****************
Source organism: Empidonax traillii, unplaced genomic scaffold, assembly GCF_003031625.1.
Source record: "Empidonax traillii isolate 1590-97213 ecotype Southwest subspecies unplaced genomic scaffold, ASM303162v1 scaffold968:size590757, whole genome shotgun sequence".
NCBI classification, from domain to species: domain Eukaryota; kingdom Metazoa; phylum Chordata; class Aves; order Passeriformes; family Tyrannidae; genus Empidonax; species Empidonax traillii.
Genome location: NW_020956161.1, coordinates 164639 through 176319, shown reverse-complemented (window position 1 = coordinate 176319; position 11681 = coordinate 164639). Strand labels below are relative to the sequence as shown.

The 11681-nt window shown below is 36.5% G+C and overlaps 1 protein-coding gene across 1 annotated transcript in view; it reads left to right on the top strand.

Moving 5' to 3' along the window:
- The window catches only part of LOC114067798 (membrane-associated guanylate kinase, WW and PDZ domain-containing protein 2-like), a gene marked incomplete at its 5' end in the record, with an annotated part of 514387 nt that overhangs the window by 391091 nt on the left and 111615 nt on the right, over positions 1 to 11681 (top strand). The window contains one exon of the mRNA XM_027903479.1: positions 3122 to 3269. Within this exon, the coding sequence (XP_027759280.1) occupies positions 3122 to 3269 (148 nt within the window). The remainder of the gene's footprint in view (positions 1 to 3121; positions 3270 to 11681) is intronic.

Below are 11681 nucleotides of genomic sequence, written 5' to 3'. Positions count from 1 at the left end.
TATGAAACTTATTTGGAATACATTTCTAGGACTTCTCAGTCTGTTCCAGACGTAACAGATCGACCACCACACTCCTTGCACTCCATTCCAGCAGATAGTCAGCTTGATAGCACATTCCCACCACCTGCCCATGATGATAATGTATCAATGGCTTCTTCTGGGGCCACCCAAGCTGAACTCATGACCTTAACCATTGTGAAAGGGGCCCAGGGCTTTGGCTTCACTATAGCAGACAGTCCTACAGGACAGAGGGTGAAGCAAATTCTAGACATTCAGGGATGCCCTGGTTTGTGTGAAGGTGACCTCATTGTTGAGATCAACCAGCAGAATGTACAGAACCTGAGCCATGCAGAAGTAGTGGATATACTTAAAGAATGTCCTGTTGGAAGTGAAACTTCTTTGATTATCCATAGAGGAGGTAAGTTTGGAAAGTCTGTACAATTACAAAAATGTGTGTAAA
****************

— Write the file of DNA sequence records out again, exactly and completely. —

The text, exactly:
Source organism: Empidonax traillii, unplaced genomic scaffold, assembly GCF_003031625.1.
Source record: "Empidonax traillii isolate 1590-97213 ecotype Southwest subspecies unplaced genomic scaffold, ASM303162v1 scaffold968:size590757, whole genome shotgun sequence".
NCBI classification, from domain to species: domain Eukaryota; kingdom Metazoa; phylum Chordata; class Aves; order Passeriformes; family Tyrannidae; genus Empidonax; species Empidonax traillii.
Genome location: NW_020956161.1, coordinates 164639 through 176319, shown reverse-complemented (window position 1 = coordinate 176319; position 11681 = coordinate 164639). Strand labels below are relative to the sequence as shown.

The 11681-nt window shown below is 36.5% G+C and overlaps 1 protein-coding gene across 1 annotated transcript in view; it reads left to right on the top strand.

Moving 5' to 3' along the window:
- The window catches only part of LOC114067798 (membrane-associated guanylate kinase, WW and PDZ domain-containing protein 2-like), a gene marked incomplete at its 5' end in the record, with an annotated part of 514387 nt that overhangs the window by 391091 nt on the left and 111615 nt on the right, over positions 1 to 11681 (top strand). The window contains one exon of the mRNA XM_027903479.1: positions 3122 to 3269. Within this exon, the coding sequence (XP_027759280.1) occupies positions 3122 to 3269 (148 nt within the window). The remainder of the gene's footprint in view (positions 1 to 3121; positions 3270 to 11681) is intronic.

Below are 11681 nucleotides of genomic sequence, written 5' to 3'. Positions count from 1 at the left end.
TATGAAACTTATTTGGAATACATTTCTAGGACTTCTCAGTCTGTTCCAGACGTAACAGATCGACCACCACACTCCTTGCACTCCATTCCAGCAGATAGTCAGCTTGATAGCACATTCCCACCACCTGCCCATGATGATAATGTATCAATGGCTTCTTCTGGGGCCACCCAAGCTGAACTCATGACCTTAACCATTGTGAAAGGGGCCCAGGGCTTTGGCTTCACTATAGCAGACAGTCCTACAGGACAGAGGGTGAAGCAAATTCTAGACATTCAGGGATGCCCTGGTTTGTGTGAAGGTGACCTCATTGTTGAGATCAACCAGCAGAATGTACAGAACCTGAGCCATGCAGAAGTAGTGGATATACTTAAAGAATGTCCTGTTGGAAGTGAAACTTCTTTGATTATCCATAGAGGAGGTAAGTTTGGAAAGTCTGTACAATTACAAAAATGTGTGTAAA